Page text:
anyways, i'm really sorry about pictures, or their noted absence. my friends making me return his dremel that i havent used in forever before he'll lend me his digital camera, which is fair enough, but i think i might've left the dremel at my dorm. should be able to fix that soon.

if anyone knows good sources for 15 inch or bigger fresnels that may somehow in some way be suitible to this project, please please please lemme know.
Contrast ratio and washed out dark and white areas

The problem with the light areas being to light and the dark areas being to dark is not really an issue with the contrast ratio of the LCD. This just tells you the difference between the darkest possible pixel and the lightest possible pixel.

The problem you are describing sounds like it is related to your gamma curve being incorrect. Computers generally use a different gamma curve the TVs (because of the difference in display color temps) so this would not be surprising. If your video drivers support it you might want to try playing with your gamma curves to see if you can make the picture look better.

With projectors, the higher the contrast ratio the better, as brighter whites can make the absolute black level look darker (always a problem with digital projectors).

the opacity of a "white" pixel should be - pretty much - neglidgible (sp), no matter what your contrast ratio. typically, the contrast ratio just states how dark a "black" pixel can be, and in this case, its actually far darker than i need it to be.

its actually dark enough that i have to adjust the curves (although the gamma curves adjustment i have is way sub standard) so that the low levels are a bit higher than they should be. But i dont really have any way to compensate for this on the high end, so i get whiteout for brighter scenes. If whatever i'm watching is just dark or just light, i can set it fine, but when its both, the hihg contrast ratio and my sucky video card gamma settings makes for a bitch of a time.
LCD issues

Myren, it sounds like you're experiencing a problem with the LCD not being able to represent all colors correctly. I was just reading an article about LCD monitors the other day, and they spoke about a problem that sounds like yours. Namely, that the lower end of the brightness scale was not represented well, and went to black way too soon. (If you want to check it out, its on: http://www.tomshardware.com/ under the LCD monitor comparison) Unfortunately, there's not really a way to fix this without buying a new LCD screen.
lamp again

Sorry I ask about lamp again, because it's one of the important thing to successfully diy projector.
you're using 120V 575W Standard Metal halide Stage bulb.
How's it look like?
is it possible to know what type of bulb if it's dead and needs replacement?
I searched in local store for MH bulb, they have 150W MHNTD type (stick model with connector at both end), complete set with flood type reflector housing (same as flood lamp to illuminate billboard), it's for $30 !
So, please, if you don't mind, give us more details of your lamp. What is the brand, type and the housing type?
Is there any website about that lamp/bulb to look?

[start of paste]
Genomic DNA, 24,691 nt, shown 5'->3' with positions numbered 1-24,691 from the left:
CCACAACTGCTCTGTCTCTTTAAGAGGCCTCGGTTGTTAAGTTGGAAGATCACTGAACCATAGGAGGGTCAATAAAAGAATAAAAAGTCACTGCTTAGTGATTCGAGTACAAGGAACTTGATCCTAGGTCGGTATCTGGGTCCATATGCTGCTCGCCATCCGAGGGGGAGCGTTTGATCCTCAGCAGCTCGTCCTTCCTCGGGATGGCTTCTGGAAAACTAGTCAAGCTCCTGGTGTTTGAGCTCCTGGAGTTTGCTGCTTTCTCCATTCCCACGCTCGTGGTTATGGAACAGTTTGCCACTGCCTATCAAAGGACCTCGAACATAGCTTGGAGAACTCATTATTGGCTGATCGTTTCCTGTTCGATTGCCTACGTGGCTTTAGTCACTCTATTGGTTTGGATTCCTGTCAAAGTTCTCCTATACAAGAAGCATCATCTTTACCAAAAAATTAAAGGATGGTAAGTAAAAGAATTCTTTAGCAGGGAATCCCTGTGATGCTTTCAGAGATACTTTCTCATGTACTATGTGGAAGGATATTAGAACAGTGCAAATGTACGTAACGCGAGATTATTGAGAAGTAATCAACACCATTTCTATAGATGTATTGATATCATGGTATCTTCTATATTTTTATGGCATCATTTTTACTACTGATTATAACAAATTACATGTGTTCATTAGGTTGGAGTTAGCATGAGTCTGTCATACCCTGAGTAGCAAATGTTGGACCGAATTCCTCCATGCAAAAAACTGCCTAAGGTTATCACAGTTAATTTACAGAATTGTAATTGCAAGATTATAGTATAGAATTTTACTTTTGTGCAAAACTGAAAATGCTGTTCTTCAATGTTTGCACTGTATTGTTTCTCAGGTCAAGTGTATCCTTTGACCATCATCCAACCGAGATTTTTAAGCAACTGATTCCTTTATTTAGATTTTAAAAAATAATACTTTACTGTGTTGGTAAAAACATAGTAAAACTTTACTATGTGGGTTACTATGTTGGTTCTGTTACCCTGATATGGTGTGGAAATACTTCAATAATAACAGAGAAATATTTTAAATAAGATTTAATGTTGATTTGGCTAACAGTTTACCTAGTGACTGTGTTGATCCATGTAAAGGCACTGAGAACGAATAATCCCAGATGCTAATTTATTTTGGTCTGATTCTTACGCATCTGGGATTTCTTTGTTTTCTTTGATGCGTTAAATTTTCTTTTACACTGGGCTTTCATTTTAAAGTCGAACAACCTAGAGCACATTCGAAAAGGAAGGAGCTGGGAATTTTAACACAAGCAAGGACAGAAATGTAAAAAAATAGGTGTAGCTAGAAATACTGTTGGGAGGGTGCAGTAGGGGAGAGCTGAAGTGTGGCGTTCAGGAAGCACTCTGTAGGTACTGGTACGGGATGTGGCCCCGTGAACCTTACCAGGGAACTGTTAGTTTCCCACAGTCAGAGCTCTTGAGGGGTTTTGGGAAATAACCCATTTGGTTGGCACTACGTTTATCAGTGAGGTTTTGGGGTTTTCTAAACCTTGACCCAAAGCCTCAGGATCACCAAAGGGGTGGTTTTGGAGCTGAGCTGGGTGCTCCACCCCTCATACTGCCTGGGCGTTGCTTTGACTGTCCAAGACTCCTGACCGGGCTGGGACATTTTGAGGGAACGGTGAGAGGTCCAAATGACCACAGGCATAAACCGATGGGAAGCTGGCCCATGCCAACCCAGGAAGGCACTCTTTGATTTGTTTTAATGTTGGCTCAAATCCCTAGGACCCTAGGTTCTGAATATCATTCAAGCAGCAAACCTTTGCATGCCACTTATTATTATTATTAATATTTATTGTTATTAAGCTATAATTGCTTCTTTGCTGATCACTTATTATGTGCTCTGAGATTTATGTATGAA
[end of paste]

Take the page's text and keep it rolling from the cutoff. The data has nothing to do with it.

standard 575w metal halide specification

You posted a wealth of valuable information in this forum. Thank you!! When u say standard metal halide stage bulb, do they use 120V? Do u need a transformer and a larger fan for cooling? Joseph.
Myren said:
I'm using a Bell and Howell 588A projector, or something close to that. Thats what I was told it is, although I couldnt find any information on it. Uses a standard 575w metal halide stage bulb, which i found stocked at a local store for $9 each. Just make sure the damned thing is bright, your average 4000 lumen projector just cant and wont cut it for a 7 foot tall widescreen image.


I think the bulb Myren is referring to is actually a "halogen" bulb, not a metal halide. It is a 600watt DYS Overhead Projector bulb that has been used for many years (decades?). I have an OHP that is at least 25 years old the uses this bulb. It is not energy efficient and definitely requires a strong fan, but it is a "quick and dirty" way to get a good bit of light for cheap. It can be run from standard 120v AC power...no ballast or transformer needed. My has a thermostat for the fan included in the circuitry, but that's it. All metal halides that I know of need a ballast=$$$.

Keep in mind that this is a raw bulb with no integrated reflector. Mine sits in a housing with a small reflector dish under it.

Good luck!

DYS projector lumens

Dear fender4,
thank you. That is what I suspect. I found the following:
which gives you the comparison between diffent light bulb. e.g. and DYS some consumes 600watt and only produce 17000 lumens but and EVD consumes 400 and give you 15000 lumens. There is an EKD bulb which consumes 650w and give you 2000 lumens, but its life is only 25 hours. I was having a hard time to find out the lumens rating for an old DYS projector and I notice that it may not be proportional to the lumens rating of the bulb it uses because of its construction and if the bulb has a small point light source or that it is spread to a larger filament area. Can I say that a DYS projector would be close to a 4000 lumens projector or less than that because of its construction?

I found that the MH bulb requires 5 minute of warm up. Do they have a special electronic circuit to speed that up or to put it to standby mode?

I found a place selling OSRAM MH 575W for $89 (no auction required). Can you found cheaper than that?

Thanks, Joseph.